Political risk in Europe was largely ignored in international markets because of the mirage of the so-called “Macron effect”. The ECB’s massive quantitative easing program and a perception that everything was different this time in Europe added to the illusion of growth and stability. Continue reading After Italy… Spain Risk Soars→
In the early 2000s the Spanish economy was also booming, but it was on the back of debt-fuelled domestic demand, an overheated and uncompetitive construction sector and a severe housing bubble. The trade deficit reached more than €100bn. Now exports make up a third of national output, compared to a quarter before the crisis, and there was a €22bn current account surplus in 2017. The domestic construction sector has shrunk rapidly, replaced by manufacturing and other high-skilled industries. “The Spanish economy is seeing robust growth, but also more resilient growth,” says Daniel Lacalle, chief economist at fund manager Tressis. Moody’s, on issuing their ratings upgrade last month, said: “It has become increasingly clear that structural changes in the economy have changed the growth model to one that is broader-based and more sustainable than in past recoveries.”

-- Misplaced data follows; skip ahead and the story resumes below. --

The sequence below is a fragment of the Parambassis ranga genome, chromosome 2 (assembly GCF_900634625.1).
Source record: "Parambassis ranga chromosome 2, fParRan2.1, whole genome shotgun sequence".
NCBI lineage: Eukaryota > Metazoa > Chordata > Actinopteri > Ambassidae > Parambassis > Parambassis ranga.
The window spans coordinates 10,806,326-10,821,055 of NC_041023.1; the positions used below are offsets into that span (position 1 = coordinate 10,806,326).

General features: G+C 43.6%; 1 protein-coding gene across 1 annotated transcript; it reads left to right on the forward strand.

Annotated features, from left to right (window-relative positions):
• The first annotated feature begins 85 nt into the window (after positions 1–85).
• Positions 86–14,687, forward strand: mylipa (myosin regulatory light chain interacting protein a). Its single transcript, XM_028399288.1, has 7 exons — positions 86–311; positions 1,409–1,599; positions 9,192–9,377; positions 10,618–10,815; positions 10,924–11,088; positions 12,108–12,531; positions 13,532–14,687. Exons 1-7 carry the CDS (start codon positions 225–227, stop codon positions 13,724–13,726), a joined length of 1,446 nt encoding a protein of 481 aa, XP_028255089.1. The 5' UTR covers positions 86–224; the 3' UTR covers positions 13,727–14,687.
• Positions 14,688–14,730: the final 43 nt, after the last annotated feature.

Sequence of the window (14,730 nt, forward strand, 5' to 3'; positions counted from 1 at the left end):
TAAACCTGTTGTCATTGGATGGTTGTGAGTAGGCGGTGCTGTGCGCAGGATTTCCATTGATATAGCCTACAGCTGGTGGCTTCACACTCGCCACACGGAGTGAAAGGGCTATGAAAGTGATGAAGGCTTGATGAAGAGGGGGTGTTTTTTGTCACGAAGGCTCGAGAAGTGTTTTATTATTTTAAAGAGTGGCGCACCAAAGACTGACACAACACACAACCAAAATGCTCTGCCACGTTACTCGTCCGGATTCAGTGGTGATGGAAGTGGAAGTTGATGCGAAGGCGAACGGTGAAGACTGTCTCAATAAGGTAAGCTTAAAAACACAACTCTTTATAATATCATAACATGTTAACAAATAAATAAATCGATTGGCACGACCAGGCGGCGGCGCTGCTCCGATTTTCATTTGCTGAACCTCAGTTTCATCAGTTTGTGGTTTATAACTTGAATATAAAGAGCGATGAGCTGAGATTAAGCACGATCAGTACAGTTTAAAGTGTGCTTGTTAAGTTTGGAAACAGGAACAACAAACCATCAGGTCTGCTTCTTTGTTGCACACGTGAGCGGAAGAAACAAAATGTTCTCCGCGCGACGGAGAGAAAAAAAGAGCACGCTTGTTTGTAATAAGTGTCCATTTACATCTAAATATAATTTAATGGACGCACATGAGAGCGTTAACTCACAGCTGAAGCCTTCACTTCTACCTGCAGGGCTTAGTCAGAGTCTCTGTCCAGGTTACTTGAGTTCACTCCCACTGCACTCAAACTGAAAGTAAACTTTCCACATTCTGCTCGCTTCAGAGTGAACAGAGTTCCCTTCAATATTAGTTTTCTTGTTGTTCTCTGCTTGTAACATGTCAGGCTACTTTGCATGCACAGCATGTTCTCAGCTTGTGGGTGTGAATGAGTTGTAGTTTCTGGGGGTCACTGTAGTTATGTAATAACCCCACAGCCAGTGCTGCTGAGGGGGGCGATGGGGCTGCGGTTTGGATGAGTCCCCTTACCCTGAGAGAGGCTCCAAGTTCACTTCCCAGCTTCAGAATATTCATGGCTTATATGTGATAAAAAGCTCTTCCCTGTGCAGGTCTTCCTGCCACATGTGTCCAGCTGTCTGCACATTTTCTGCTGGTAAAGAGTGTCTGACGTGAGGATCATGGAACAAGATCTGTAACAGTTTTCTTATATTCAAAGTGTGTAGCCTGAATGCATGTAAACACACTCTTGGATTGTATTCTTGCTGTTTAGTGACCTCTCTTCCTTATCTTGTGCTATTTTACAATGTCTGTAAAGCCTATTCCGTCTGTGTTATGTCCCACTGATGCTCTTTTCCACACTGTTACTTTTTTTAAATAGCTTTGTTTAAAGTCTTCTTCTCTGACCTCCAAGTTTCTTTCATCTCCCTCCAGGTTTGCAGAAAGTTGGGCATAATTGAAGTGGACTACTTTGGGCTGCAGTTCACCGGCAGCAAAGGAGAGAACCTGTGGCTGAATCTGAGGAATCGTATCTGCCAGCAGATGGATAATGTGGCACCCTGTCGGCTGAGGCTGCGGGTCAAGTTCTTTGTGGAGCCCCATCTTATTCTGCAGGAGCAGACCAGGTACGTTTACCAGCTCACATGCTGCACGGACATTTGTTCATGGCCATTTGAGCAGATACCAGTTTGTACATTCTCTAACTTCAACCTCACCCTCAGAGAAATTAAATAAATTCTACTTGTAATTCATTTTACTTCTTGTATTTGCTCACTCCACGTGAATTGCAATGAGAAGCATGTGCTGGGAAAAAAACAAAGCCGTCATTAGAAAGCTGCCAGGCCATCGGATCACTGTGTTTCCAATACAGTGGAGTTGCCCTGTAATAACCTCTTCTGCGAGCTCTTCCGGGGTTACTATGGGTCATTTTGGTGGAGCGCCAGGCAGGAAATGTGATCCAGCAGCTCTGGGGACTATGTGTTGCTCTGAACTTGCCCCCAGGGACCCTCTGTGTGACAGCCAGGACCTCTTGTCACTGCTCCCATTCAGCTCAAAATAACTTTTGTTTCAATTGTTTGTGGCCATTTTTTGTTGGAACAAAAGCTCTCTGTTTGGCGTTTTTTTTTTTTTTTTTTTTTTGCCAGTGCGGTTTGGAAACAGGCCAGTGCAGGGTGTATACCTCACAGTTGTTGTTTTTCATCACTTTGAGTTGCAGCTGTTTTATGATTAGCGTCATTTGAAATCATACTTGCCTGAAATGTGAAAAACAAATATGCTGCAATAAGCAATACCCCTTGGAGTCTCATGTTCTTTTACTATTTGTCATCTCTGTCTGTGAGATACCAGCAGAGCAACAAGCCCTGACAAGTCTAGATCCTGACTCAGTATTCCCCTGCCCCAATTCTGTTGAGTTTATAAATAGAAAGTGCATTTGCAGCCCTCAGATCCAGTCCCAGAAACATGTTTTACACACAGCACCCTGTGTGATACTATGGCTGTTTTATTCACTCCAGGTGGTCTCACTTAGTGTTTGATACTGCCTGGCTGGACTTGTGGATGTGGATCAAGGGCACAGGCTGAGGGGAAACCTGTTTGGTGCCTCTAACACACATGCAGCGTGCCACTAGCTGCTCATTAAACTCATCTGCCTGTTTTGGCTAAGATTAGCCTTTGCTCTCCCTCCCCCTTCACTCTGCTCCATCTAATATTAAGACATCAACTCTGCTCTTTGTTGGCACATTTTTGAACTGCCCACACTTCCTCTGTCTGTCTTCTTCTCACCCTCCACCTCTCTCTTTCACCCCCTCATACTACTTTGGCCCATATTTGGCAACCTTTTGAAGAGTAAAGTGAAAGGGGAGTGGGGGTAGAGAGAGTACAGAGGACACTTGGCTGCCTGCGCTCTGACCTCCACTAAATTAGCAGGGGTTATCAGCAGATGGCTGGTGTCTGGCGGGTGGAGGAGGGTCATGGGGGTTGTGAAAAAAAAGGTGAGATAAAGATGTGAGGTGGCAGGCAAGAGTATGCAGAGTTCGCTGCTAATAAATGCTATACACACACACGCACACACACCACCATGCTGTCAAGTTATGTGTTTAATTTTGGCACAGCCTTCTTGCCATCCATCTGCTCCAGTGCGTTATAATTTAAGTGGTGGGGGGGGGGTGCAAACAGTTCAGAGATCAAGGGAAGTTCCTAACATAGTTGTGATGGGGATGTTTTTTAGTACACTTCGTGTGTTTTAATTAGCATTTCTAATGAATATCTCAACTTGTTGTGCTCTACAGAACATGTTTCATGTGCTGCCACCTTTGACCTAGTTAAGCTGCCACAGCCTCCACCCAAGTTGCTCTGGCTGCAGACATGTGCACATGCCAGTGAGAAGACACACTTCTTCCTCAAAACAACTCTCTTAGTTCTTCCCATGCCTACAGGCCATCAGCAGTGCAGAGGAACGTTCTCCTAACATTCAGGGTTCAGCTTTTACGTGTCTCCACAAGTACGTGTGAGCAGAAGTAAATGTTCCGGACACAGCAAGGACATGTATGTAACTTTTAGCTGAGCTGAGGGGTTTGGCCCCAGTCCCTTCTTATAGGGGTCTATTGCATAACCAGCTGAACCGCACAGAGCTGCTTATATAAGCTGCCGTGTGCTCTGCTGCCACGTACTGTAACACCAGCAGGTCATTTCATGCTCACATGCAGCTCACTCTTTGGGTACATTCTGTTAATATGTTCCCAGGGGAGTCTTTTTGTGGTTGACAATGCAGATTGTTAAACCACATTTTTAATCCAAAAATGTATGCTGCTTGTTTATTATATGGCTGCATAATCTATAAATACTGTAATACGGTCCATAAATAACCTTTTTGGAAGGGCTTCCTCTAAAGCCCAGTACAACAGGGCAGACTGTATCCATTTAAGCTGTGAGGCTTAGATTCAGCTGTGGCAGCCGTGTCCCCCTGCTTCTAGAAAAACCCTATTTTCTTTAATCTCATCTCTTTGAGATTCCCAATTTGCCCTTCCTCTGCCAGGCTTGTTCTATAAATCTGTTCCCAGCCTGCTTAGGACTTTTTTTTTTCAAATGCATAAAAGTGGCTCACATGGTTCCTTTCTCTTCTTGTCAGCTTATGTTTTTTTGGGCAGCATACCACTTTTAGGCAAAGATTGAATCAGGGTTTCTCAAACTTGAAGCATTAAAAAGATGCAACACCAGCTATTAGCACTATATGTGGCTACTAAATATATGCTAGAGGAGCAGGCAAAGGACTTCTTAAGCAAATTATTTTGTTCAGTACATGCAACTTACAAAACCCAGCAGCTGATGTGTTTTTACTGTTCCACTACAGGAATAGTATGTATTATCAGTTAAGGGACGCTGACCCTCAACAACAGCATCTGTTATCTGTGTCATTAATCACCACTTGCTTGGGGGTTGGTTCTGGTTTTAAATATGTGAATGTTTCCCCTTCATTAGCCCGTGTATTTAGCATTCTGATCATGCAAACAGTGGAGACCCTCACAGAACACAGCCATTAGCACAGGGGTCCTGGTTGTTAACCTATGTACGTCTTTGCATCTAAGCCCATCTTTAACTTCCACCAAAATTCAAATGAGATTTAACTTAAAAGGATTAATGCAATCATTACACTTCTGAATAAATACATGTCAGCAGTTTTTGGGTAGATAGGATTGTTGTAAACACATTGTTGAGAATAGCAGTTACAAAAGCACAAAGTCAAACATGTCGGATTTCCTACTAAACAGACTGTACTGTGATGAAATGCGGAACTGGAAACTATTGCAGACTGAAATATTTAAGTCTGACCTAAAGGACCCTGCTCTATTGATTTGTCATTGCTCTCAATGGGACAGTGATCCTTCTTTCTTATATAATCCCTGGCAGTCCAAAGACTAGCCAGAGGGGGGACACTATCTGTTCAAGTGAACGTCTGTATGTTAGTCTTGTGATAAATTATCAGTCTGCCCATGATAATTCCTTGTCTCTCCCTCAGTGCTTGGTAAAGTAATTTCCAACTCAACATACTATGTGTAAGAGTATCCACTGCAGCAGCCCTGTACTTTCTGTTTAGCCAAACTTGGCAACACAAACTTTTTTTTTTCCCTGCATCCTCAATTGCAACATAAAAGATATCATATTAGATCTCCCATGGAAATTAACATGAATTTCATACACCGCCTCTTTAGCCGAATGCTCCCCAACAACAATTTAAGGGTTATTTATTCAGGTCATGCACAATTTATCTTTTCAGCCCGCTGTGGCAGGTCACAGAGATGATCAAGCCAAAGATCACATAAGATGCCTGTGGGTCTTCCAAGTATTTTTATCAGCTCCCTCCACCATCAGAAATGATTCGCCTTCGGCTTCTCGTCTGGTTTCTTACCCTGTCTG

Spain has been an example of how to recover from the crisis and it cannot be an example of how to fall into recession.
See my comments at the European Parliament in this video.
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